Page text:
People who quit the capital during Covid in favour of a quieter life in the country are searching for houses in London at the highest rate since the pandemic began.
Brits are looking to make a return to the city after offices, pubs and restaurants reopened, according to online estate agent Rightmove.
In stark contrast, searches for the southwestern coastal counties of Devon and Cornwall – two of the pandemic’s property hotspots – fell by almost a fifth this year compared with 2021.
There has been a 9 per cent increase in searches for homes in London, which has held onto its position as the nation’s most popular search location.
Because of the Covid-induced popularity of rural homes, there were only 3 per cent more searches for houses in London than in Cornwall in 2021. That gap has widened to 36 per cent this year, the highest since the pandemic began.
After London, Cornwall and Devon, the next most searched-for places on Rightmove in 2022 were Bristol, Glasgow and Manchester.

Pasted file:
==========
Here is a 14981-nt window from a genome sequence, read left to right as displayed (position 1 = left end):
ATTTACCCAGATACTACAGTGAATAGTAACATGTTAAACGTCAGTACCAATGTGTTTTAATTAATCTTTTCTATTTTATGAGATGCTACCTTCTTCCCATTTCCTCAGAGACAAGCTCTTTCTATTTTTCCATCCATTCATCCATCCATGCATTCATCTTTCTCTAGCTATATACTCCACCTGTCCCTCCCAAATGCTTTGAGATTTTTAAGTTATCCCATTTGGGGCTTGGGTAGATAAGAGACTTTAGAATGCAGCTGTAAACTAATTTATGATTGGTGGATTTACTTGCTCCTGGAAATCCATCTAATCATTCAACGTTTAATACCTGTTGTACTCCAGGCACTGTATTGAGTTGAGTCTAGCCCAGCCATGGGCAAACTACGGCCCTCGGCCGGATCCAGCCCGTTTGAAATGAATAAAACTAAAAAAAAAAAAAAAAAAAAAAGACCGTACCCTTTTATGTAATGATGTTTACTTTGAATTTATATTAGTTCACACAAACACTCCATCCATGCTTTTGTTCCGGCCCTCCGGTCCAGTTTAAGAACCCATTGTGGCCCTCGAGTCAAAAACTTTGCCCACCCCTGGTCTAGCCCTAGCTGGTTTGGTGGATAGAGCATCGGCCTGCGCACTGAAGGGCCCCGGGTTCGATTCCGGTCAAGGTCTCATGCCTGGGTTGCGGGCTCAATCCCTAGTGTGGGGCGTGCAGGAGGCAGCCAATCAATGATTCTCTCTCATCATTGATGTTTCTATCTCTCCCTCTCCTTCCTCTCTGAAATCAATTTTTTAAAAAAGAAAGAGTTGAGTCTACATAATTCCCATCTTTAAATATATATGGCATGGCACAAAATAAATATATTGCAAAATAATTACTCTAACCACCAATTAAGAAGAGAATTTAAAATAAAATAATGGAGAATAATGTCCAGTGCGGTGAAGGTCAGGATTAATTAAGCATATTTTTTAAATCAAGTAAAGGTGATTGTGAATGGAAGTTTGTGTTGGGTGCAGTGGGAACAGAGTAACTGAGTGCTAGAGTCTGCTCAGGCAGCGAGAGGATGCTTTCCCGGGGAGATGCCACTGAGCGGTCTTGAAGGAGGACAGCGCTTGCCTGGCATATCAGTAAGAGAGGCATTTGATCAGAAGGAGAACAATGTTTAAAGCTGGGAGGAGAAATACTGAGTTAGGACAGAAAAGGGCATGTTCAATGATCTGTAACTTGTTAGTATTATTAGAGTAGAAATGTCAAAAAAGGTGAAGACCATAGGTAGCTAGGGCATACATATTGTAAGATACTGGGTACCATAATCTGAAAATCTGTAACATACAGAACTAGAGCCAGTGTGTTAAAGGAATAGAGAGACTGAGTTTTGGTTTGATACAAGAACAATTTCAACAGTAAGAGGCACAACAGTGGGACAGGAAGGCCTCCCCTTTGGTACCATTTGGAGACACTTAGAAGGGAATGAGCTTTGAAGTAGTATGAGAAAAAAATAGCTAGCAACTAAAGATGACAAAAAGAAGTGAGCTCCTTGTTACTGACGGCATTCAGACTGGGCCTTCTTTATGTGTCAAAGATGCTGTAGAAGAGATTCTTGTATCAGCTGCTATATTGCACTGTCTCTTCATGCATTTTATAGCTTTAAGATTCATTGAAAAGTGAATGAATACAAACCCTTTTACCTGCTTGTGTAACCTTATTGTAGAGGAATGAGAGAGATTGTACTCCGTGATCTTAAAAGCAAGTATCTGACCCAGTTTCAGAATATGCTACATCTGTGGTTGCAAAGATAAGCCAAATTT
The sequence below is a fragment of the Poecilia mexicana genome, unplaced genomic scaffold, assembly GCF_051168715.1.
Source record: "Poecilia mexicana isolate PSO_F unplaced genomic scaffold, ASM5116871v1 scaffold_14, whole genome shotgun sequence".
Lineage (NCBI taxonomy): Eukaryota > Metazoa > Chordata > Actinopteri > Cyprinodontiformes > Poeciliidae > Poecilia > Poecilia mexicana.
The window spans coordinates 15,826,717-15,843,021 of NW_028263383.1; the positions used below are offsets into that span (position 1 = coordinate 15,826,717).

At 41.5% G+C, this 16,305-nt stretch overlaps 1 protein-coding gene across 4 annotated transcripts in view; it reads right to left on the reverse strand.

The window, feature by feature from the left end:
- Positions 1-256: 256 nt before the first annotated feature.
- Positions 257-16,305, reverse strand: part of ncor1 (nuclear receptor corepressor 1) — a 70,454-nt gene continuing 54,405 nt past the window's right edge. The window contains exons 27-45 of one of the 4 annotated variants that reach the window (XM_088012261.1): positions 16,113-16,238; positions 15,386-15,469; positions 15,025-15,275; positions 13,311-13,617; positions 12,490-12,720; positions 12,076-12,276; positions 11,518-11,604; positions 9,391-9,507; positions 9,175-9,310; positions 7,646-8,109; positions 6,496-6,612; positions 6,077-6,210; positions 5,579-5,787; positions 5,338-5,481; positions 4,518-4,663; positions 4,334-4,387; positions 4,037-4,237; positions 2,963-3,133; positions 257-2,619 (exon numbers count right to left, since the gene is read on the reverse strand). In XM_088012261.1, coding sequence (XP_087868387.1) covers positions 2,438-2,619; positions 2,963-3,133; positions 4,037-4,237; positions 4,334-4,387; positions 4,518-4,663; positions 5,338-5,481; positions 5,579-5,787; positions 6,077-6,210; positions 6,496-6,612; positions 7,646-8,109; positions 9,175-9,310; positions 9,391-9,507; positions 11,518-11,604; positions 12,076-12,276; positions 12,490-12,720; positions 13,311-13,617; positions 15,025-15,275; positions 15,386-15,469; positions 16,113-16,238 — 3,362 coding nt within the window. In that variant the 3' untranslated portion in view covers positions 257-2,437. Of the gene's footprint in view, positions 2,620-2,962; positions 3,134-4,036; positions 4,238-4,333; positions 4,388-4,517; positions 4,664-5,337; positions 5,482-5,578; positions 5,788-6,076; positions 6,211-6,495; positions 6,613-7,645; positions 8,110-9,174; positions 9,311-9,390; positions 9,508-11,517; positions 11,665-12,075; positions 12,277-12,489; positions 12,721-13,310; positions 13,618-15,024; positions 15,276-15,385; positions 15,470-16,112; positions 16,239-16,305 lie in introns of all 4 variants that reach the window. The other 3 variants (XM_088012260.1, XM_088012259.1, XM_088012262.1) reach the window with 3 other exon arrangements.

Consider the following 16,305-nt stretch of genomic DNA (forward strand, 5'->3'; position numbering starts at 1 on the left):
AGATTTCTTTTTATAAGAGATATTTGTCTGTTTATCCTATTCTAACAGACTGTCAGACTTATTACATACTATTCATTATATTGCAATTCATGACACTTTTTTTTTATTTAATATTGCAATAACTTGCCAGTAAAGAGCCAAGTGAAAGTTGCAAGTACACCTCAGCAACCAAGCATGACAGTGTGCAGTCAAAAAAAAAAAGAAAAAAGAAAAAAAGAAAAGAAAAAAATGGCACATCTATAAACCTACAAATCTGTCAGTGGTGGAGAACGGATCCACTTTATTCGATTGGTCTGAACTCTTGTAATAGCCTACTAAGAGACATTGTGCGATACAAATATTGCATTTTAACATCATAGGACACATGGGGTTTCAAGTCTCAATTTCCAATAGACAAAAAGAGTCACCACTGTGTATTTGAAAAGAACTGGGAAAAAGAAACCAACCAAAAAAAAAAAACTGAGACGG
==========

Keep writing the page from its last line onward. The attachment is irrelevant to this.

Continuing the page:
Edinburgh, Sheffield, York and Cambridge made up the rest of the top ten.
Tim Bannister, Rightmove’s head of data, said: “People searching for their next home have well and truly returned to the capital.”
“We started to see the tide turning towards the end of last year, and throughout 2022 a lot of our trends in the market have started to head back towards where they were in 2019.”
Having been confined to their houses for weeks on end, many people sought to move out of towns and cities and into the countryside in the first year of the pandemic.
Estate agents dubbed it the “race for space”, with buyers demanding bigger gardens and an extra room which could serve as an office as they started to embrace working from home.
The trend fuelled house prices in rural areas and led to London, for years the main driver of the nation’s property market, underperforming every other region.
Agents across the country are gearing up for what is expected to be a busier than usual start to the New Year, given that some would-be movers delayed their plans after the mortgage chaos brought on by the mini-budget and aggressive interest rate rises.
Bannister said: “We’ve seen a group of people using the past few months to assess their options and consider what they can afford, and they could be spurred on next year should fixed-rate mortgages drop as anticipated.”